A couple of weeks ago, ESPN was broadcasting a game between the Texas Rangers and the Geographically Ambiguous Angels. The discussion in the booth, as it pretty much always did when the Angels were involved, turned to their terrifyingly talented rookie Mike Trout. They talked about his stellar defense, his impressive baserunning, and his freakishly mature approach at the plate.They also, of course, discussed his MVP chances, which have been gone over ad nauseam in the various corners of the internet. In chatting about Trout, they brought up the notable point that Trout would be the second rookie to hit 30 HR out of the leadoff spot. By strange chance, the last guy to do it was sitting in the booth: Nomar Garciaparra.
Nomar's rookie season was 15 years ago, which makes me feel surprisingly old all of a sudden. The Red Sox had gone along through most of the 90's with John Valentin holding down shortstop, and he'd done pretty well with it. Actually, let's pause here to appreciate Valentin's 1995 season: .298/.399/.533 with 27 HR and 20 SB, good for 8.1 rWAR. John Valentin was a hell of a player. So when he was bumped aside for a rookie in 1997, that rookie was going to have to be pretty damn good to justify it.
Well, it turned out Nomar was pretty damn good. As a 23-year-old rookie shortstop, he put up a .306/.342/.534 line, hitting 30 HR and somehow driving in 98 while batting leadoff. He collected 209 hits, 85(!) of them for extra bases. And he did all of this while flashing incredible range at the hardest defensive position in the game. Garciaparra won Rookie of the Year by a unanimous vote, which was partly due to his dominance and partly due to a weak crop. (Although Mike Cameron did come in fifth.) He finished eighth in MVP voting, in a year when Ken Griffey, Jr. hit 56 home runs to run away with the award. Strangely, a closer wound up fourth, and well ahead of Cy Young winner Roger Clemens. MVP voting is very weird.
Speaking of which, a brief digression as regards the Trout/Cabrera slugfest, not that it matters to the voting anymore (nor would have, had I written this before the voting took place): Trout's been the best player in the league by a wide margin, and that should warrant the MVP. And if the writers give it to Cabrera, then so it goes. It's just an award, it doesn't change what we all saw. In some perverse way, it might actually be good for baseball writing and knowledge generally if Cabrera wins. I was going to write "I had a professor once who said..." but no, upon thinking a little harder it was a West Wing episode... Anyway, there was a digression about the importance of strong dissents on the Supreme Court, as a reference point for future students of the law. If some kid five years from now is flipping through B-Ref and sees Trout's ridiculous 10.7 WAR, but knows that Cabrera won the MVP, she's going to get curious as to why, and start looking up what people said at the time. And she'll be a better, smarter baseball fan for that.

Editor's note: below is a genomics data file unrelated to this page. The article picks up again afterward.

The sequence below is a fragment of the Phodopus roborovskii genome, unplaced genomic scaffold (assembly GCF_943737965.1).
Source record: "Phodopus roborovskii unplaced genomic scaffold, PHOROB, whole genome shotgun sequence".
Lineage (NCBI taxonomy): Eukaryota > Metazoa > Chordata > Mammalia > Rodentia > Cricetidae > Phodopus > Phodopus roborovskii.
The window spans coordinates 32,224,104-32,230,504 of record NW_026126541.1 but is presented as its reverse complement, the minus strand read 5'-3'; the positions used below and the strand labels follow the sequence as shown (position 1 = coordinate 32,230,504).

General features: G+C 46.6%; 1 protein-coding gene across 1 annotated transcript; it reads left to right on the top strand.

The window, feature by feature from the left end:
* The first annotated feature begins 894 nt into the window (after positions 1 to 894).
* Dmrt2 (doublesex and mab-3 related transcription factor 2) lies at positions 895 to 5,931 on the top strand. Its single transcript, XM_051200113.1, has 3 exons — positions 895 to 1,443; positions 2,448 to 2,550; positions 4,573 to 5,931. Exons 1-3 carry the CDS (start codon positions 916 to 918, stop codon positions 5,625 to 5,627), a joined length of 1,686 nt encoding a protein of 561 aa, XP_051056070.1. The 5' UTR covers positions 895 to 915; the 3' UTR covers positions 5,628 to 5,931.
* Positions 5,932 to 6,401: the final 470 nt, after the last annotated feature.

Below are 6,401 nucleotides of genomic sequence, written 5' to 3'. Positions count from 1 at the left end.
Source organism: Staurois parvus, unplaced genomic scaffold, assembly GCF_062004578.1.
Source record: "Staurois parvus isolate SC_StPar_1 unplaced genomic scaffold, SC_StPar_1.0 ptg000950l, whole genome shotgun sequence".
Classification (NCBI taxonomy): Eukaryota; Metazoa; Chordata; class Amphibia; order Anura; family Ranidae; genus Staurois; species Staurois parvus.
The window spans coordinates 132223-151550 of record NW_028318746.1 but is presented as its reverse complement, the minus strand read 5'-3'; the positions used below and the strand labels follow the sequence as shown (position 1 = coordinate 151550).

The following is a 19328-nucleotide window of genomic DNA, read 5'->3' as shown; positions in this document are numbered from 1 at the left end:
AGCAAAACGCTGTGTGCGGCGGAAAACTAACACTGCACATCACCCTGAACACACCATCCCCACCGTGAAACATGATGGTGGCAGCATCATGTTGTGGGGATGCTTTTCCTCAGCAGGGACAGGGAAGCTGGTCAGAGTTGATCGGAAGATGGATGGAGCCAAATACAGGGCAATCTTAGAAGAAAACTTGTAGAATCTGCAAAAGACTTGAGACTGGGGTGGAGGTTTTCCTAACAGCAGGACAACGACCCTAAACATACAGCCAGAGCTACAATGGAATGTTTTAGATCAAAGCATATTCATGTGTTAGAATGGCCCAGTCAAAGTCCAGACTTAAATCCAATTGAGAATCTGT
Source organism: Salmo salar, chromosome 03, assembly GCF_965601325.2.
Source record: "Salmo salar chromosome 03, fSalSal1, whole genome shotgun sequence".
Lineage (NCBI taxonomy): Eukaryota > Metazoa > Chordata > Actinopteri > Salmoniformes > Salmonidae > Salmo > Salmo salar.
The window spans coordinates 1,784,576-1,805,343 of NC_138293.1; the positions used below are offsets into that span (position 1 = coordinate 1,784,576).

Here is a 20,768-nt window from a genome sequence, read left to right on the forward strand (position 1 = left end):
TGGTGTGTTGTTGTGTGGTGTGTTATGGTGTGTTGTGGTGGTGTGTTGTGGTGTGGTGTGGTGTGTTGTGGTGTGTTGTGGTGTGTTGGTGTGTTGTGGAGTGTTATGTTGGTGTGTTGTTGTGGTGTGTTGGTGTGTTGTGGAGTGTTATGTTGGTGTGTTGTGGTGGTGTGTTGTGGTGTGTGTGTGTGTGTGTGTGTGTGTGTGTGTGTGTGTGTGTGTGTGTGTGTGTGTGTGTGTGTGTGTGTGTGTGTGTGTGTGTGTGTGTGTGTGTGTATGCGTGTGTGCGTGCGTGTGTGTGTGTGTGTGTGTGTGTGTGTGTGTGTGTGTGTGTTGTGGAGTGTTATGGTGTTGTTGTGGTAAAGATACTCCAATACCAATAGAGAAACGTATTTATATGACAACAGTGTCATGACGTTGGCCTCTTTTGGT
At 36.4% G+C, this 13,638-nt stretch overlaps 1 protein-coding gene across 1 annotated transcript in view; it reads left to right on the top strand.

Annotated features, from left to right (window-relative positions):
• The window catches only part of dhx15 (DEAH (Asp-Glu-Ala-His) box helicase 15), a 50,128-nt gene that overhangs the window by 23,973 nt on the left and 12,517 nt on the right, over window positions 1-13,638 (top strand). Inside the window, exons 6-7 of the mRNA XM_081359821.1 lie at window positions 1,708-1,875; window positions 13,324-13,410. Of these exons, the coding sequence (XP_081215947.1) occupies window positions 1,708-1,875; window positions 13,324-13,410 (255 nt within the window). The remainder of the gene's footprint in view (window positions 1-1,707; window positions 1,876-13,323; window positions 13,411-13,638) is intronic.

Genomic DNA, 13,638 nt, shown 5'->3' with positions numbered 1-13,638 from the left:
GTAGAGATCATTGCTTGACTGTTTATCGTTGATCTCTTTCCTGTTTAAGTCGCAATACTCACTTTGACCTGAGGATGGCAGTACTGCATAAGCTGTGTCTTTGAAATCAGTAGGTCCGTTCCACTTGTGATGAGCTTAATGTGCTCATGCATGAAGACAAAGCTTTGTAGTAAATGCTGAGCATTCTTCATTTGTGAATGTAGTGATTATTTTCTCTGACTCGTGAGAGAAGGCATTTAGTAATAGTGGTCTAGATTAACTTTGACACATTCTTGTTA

Nomar's career, of course, only got better after his remarkable rookie campaign. His average constantly flirted with .400, he regularly hit 70+ extra base hits a year, he was truly a remarkable talent. Of course, it didn't last, thanks to the famed wrist injury following an Al Reyes fastball. There were a few productive seasons after the injury, but with his wrists sapped of their original power and quickness, Nomar couldn't get away with the free-swinging approach that had made him a terror to opposing pitchers anymore. The original Laser Show gave way to more grounders and pop-ups, and eventually the big trade in 2004 ended his Sox career. While it lasted, it was amazing to see, Nomar was one of the rare players you'd pay specifically to watch.
More than their superior record, more than the fact that they were in contention till the end, that's what I envied the Angels this year. Boston doesn't have a player like that right now. Sure, I love watching Dustin Pedroia, and David Ortiz is still a sight to see when he's locked in and smashing balls over the RF bullpen. But neither of them is the sort of player that makes me drop everything and run into the next room to watch their at-bats. For a while in the late 90's and early 00's, Boston had two of those players (Pedro being the other). And it was an absolute joy, even if the team wasn't as successful as its more recent incarnations.
It's possible that one of the kids currently on the Sox farm will develop into that sort of must-watch talent. Jackie Bradley and Xander Bogaerts both look to be excellent big-leaguers in the not-too-distant future. But the Angels and their fans have a truly rare thing: a compellingly watchable superstar. Enjoy the hell out of him, folks. Because whether he plays two decades and romps into the Hall of Fame, or plays five transcendent years before injuries or bad luck rear their head, it'll still feel too short once it's over.